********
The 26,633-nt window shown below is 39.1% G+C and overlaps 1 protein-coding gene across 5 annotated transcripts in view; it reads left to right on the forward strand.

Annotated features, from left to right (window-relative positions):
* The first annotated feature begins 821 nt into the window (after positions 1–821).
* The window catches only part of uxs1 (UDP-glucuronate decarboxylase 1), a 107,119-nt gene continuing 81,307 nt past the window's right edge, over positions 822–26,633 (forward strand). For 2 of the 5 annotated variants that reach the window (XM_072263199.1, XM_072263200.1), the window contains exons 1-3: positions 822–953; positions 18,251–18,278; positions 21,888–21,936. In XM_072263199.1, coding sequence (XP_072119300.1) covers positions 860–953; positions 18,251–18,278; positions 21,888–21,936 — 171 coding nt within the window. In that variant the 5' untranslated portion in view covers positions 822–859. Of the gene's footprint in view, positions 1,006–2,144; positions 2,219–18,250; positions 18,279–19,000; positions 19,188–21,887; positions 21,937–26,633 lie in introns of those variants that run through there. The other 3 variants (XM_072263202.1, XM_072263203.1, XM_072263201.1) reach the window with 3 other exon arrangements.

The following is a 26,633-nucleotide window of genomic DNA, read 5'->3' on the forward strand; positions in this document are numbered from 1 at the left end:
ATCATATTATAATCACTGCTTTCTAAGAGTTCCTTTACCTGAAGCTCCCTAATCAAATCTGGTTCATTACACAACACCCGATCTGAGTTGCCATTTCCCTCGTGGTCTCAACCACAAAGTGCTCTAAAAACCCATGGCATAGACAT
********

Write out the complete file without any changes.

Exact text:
The 26,633-nt window shown below is 39.1% G+C and overlaps 1 protein-coding gene across 5 annotated transcripts in view; it reads left to right on the forward strand.

Annotated features, from left to right (window-relative positions):
* The first annotated feature begins 821 nt into the window (after positions 1–821).
* The window catches only part of uxs1 (UDP-glucuronate decarboxylase 1), a 107,119-nt gene continuing 81,307 nt past the window's right edge, over positions 822–26,633 (forward strand). For 2 of the 5 annotated variants that reach the window (XM_072263199.1, XM_072263200.1), the window contains exons 1-3: positions 822–953; positions 18,251–18,278; positions 21,888–21,936. In XM_072263199.1, coding sequence (XP_072119300.1) covers positions 860–953; positions 18,251–18,278; positions 21,888–21,936 — 171 coding nt within the window. In that variant the 5' untranslated portion in view covers positions 822–859. Of the gene's footprint in view, positions 1,006–2,144; positions 2,219–18,250; positions 18,279–19,000; positions 19,188–21,887; positions 21,937–26,633 lie in introns of those variants that run through there. The other 3 variants (XM_072263202.1, XM_072263203.1, XM_072263201.1) reach the window with 3 other exon arrangements.

The following is a 26,633-nucleotide window of genomic DNA, read 5'->3' on the forward strand; positions in this document are numbered from 1 at the left end:
ATCATATTATAATCACTGCTTTCTAAGAGTTCCTTTACCTGAAGCTCCCTAATCAAATCTGGTTCATTACACAACACCCGATCTGAGTTGCCATTTCCCTCGTGGTCTCAACCACAAAGTGCTCTAAAAACCCATGGCATAGACAT